Keys to Giving a Successful Memorial Speech
Delivering a memorial speech or a eulogy is a great honor and is an opportunity to pay special tribute to your loved one. We understand that this is an incredibly stressful and emotional time for you, and we have put together some helpful tips to deliver a sincere and profound tribute to your loved one.
Understand the Memorial Location
Understand the setting in which you will be giving your speech. Are you giving the speech at a memorial site, funeral home, relative or family's house? Being familiar with the setting will allow you to be prepared for different scenarios. For instance, will there be a podium for any notes, or is there a need for a microphone?
When it comes to writing the eulogy or speech it is important to keep some things in mind. Keep it brief (5 - 10 minutes). This will allow you to keep the audience engaged. If you are delivering your eulogy or speech during a service, make sure to coordinate timing with other speakers.
Be Personal and Let Your Emotions Show
It is important to make your speech heartfelt and ensure that your tribute encapsulates why the deceased is so special to you. It is okay to show emotions, especially when taking a pause. Allow yourself space to take a deep breath.
Reminisce on specific stories or traits about the deceased. Due to the personal nature of this speech the specific details of your speech are important, and you do not want to simply give positive generalized statements.
Feel free to open-up and be truthful when it comes to the deceased. It is important to emphasize the positives about the person. However, you are giving a speech to help pay tribute to them. Keep in mind that emotions and feelings are different for everyone in times of grief, so try to be thoughtful about how sensitive information might affect others.
Don't Be Overly Glum
This is a sad day full of reminiscing and grief. It is important to keep this in mind when writing your speech as it is important to infuse some humor into it to lighten the mood. However, remember that even though you want to elevate people's mood, this is not a comedy routine.
Giving your memorial speech is a very emotional task and often provokes a feeling of nervousness. Most people are not comfortable with public speaking in general, let alone giving a speech on such a solemn occasion. Practice will provide you with a level of comfort.
A great way to practice is to record yourself speaking or speak in front of a mirror. Body language and nonverbal communication is extremely important, so in doing this exercise, you will see your facial expressions and posture while you speak. This will allow you to understand and appreciate what the audience will hear when you speak. It is also important to practice relaxing. One method for this is by inserting pauses at specific moments in your speech. It will help you to be present. Remember practice is key to confidence!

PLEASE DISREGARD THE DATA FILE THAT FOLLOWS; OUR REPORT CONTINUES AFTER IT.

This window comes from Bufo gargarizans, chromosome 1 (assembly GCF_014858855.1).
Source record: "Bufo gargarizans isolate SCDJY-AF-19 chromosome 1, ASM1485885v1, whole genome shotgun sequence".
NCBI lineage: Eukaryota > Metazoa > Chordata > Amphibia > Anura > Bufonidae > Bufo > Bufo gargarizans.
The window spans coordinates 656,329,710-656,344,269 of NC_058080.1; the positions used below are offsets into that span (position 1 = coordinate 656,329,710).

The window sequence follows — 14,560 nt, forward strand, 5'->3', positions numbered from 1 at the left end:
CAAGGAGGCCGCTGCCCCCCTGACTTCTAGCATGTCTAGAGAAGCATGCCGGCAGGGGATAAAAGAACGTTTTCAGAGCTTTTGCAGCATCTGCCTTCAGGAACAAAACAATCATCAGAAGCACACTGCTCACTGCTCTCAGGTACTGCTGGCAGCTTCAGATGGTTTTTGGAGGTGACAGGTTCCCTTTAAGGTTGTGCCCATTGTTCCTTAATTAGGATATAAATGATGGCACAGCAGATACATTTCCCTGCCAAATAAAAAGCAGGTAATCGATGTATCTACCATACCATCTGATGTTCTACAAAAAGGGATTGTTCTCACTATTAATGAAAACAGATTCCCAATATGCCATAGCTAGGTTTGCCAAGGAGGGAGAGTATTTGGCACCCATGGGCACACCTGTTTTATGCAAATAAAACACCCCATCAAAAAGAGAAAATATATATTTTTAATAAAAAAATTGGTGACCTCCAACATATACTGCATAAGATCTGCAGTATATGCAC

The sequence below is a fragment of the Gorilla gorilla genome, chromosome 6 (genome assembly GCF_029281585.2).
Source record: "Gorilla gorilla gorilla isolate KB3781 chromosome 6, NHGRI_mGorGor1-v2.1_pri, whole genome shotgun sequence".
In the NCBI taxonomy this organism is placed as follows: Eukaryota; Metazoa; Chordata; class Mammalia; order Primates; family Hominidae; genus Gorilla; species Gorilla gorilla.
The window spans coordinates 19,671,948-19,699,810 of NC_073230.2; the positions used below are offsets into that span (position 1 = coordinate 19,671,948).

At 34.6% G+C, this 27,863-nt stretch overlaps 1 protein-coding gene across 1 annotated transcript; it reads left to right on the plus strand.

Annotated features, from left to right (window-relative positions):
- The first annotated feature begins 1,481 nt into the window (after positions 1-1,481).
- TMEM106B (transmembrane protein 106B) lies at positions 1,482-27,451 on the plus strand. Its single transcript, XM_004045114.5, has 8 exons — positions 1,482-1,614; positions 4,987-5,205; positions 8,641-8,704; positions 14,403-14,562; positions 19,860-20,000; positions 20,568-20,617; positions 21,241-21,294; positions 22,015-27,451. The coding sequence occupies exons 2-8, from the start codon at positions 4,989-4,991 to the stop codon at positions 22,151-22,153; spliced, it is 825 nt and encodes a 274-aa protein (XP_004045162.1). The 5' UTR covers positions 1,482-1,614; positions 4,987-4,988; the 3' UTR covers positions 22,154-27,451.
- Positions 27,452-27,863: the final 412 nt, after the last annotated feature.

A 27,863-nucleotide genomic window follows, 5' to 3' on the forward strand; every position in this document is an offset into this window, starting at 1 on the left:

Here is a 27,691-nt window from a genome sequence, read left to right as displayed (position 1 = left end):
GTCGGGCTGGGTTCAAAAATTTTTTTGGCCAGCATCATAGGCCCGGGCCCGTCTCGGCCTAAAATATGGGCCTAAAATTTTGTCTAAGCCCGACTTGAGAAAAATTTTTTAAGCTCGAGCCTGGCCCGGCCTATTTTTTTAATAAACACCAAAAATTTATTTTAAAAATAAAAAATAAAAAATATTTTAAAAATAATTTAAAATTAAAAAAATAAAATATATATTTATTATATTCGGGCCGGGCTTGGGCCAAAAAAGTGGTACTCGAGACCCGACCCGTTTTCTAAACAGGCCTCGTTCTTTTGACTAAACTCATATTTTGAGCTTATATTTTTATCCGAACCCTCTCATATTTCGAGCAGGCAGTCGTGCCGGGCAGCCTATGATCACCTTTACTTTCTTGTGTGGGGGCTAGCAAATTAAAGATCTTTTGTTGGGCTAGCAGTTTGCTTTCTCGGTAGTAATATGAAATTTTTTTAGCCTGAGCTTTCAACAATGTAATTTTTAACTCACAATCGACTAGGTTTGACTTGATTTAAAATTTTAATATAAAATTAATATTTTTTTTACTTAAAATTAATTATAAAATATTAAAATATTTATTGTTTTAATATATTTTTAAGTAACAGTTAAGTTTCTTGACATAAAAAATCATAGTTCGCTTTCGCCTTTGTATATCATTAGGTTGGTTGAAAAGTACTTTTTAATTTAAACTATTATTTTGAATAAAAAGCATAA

Understand that you are human and that during this incredibly difficult time you may become overwhelmed with emotion. As a backup plan, consider having a loved one beside you when you are giving your speech to help you to keep your emotions under control in this challenging time. Remember, it is normal to take a moment to step back and collect yourself. When delivering the speech, it is important to keep the following sections in mind to best engage with your audience.
Control Your Voice
You want to make sure everyone in the audience can hear you. Consider if there are people attending the memorial who are hard of hearing. If available, ask to use a microphone. If you have never used a microphone, you may want to practice with one for a few minutes before hand, as talking into a microphone can take a moment to adjust to. When controlling your voice, the most important thing is to be authentic.
Speak Slow and Enunciate Your Words
Focus on speaking slowly. In an emotional moment like this people tend to talk fast due to nerves or stress so focusing on breathing and enunciating syllables are important in delivering your speech.
Make sure that you are engaging the audience with eye contact. This is not to mean stare at one person or area the whole time but move your eyes around while speaking. It is okay to stop and make eye contact with an individual while speaking or pausing, but you do not want to be staring at one person for too long as this can make people uncomfortable. If there is friend or family member in the audience, occasionally glance at them if it makes you feel grounded. Some find it helpful to put their finger on the place in their speech that they left off so they can easily return to it.
Some studies have shown that majority of communication is non-verbal and comes from body language. When practicing, be aware of how you carry yourself. If you are relatively relaxed and present, you will come across as authentic because you are. Common things to be aware of in your practice sessions are fidgeting, overly dramatic hand gestures, slouching, and unnatural facial expressions.
When utilized effectively, pauses can be extremely powerful in delivering your message. They can be effective in two ways. First, a pause between two statements can demonstrate importance. They also can serve as an opportunity to collect your thoughts.
This simple facial expression that will help to put you and your audience at ease.
When the day arrives to give your memorial speech, you will be feeling an array of emotions from nervousness, to sadness, to grief, while you spend this solemn day reminiscing about someone who is very special to you. Remember, you have prepared and practiced your speech many times and will do great! Being heartfelt with your words is the most important thing. As time passes people will forget the words but will remember how they felt after hearing your speech.